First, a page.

Eight hundred thousand
Australians have macular degeneration according to the
latest edition of Drive Time Medical in an
interview with a Retinal Specialist . This is an
epidemic!! One hundred thousand are in the late
stages Medical research he said has found that vegetable
oils make it worse but not olive oil The advice is to cut down butter and avoid
common vegetable oils
The Specialist said
family history implies a huge risk and preventive strategies are important
here as they are for early signs with visual loss and spots in the eyes
called drusen spots. Prevention is exercise
,life style change and weight loss diet for
obesity,lowering of blood pressure and a diet containing nuts and
fish similar to prevention for heart disease .However he does not specify
which or how many nuts (I dread to think of them all taking peanuts )and
he recommends 2 to 3 fish dishes a week which is in fact in my opinion
inadequate If there are early signs eg drusen spots and slight
visual loss the recommendation is zinc and antioxidants proven to cut down
macular degeneration by 30%.
The specialist said it is an
incurable condition If severe-- then laser treatment is required.(
See info below) He adds that the condition can be however
What astounds me is the lack
of appreciation that we are a Country chronically low on antioxidant intake.
Zinc and selenium deficiency is widespread in Australia as is Vitamin C
deficiency. In my opinion a good mulltivitamin containig vitamin C and zinc and
selenium as well as the life style changes would go a long way to prevent
this epidemic and prevent the disease which as he acknowledged is a consequence
of poor diet . In the interview no mention is made of doses or the nature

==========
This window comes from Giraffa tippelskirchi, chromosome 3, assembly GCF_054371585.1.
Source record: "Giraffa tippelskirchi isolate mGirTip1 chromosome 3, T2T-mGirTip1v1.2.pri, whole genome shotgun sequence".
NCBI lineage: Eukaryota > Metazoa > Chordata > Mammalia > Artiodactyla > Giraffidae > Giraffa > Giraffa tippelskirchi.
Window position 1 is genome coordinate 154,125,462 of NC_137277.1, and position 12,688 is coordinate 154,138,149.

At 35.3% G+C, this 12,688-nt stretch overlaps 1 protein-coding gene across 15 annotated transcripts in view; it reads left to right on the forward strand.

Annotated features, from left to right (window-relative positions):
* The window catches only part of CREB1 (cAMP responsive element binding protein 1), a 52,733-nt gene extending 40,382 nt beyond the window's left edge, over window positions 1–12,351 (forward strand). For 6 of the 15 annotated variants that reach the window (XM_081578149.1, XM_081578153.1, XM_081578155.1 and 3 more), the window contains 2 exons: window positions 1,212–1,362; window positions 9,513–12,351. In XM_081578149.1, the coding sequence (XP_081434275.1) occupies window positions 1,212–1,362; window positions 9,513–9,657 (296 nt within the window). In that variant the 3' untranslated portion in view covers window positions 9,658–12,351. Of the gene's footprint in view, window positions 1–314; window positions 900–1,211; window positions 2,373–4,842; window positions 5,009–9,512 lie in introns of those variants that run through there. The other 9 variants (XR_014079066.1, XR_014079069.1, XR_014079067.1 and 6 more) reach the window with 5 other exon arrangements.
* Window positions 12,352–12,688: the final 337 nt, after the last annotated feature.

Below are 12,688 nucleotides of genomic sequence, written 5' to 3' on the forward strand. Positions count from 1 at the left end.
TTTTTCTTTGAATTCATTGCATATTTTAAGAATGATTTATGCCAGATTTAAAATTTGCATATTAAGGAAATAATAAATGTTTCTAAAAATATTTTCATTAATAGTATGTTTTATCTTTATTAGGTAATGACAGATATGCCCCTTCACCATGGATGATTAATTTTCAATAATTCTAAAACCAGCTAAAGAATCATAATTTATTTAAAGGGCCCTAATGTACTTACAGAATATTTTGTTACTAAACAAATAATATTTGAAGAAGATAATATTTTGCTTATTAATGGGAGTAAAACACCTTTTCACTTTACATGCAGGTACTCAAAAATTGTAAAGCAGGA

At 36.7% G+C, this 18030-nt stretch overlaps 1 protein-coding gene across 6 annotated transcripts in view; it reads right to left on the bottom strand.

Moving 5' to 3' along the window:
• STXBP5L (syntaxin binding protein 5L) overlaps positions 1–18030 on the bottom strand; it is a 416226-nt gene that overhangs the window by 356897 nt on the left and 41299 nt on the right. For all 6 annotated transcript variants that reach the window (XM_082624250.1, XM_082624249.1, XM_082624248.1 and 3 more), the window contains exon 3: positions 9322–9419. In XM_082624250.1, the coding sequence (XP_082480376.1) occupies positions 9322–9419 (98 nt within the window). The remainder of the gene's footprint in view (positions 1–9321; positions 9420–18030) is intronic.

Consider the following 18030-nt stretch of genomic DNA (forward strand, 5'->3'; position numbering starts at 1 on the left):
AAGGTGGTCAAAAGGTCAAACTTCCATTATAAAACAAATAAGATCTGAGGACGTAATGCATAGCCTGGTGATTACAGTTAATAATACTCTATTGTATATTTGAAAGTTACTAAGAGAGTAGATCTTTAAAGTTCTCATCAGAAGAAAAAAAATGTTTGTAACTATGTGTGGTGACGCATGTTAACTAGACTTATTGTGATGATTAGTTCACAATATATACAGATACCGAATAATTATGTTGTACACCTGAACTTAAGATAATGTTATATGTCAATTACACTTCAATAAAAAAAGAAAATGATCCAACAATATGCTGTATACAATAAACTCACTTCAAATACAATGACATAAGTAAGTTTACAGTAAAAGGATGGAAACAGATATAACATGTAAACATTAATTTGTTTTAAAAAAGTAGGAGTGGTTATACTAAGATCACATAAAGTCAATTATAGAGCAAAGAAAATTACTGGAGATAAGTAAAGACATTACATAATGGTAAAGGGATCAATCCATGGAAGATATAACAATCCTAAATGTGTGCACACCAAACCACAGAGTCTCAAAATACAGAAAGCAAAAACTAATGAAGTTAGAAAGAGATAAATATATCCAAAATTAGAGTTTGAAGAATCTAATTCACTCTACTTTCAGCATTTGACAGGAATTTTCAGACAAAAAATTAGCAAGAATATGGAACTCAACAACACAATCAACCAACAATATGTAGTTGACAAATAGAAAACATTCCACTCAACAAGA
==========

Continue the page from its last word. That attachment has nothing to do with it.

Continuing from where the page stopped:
of antioxidants and what they actually do --and this CD goes to virtually every
GP in Australia. Even the damaging Vegetable oils are not mentioned and butter
is not a vegetable oil.
AMD damage vision?
AMD occurs in two forms:
Dry and Wet
Dry AMD affects about 90 percent
of those with the disease. Its cause is unknown. Slowly, the light
sensitive cells in the macula break down. With less of the macula
working, you may start to lose central vision in the affected eye as
the years go by. Dry AMD often occurs in just one eye at first. You
may get the disease later in the other eye. Doctors have no way of
knowing if or when both eyes may be affected.
AMD—Although only 10 percent of all people with AMD have this
type, it accounts for 90 percent of all blindness from the disease.
It occurs when new blood vessels behind the retina start to grow
toward the macula. Because these new blood vessels tend to be very
fragile, they will often leak blood and fluid under the macula. This
causes rapid damage to the macula that can lead to the loss of
central vision in a short period of time.
How is AMD
Dry AMD currently cannot be treated. But this does
not mean that you will lose your sight. Fortunately, dry AMD
develops very slowly. You may lose some of your central vision over
the years. However, most people are able to lead normal, active
lives—especially if AMD affects only one eye.
Some cases of wet AMD can be treated with laser
The treatment involves aiming a high energy beam of
light directly onto the leaking blood vessels to seal them. Laser
treatment is best applied soon after the new blood vessels develop,
before they have reached and damaged the fovea—the central
part of the macula. But even if the blood vessels are growing right
behind the fovea, the treatment can be of some value in stopping
further vision loss.
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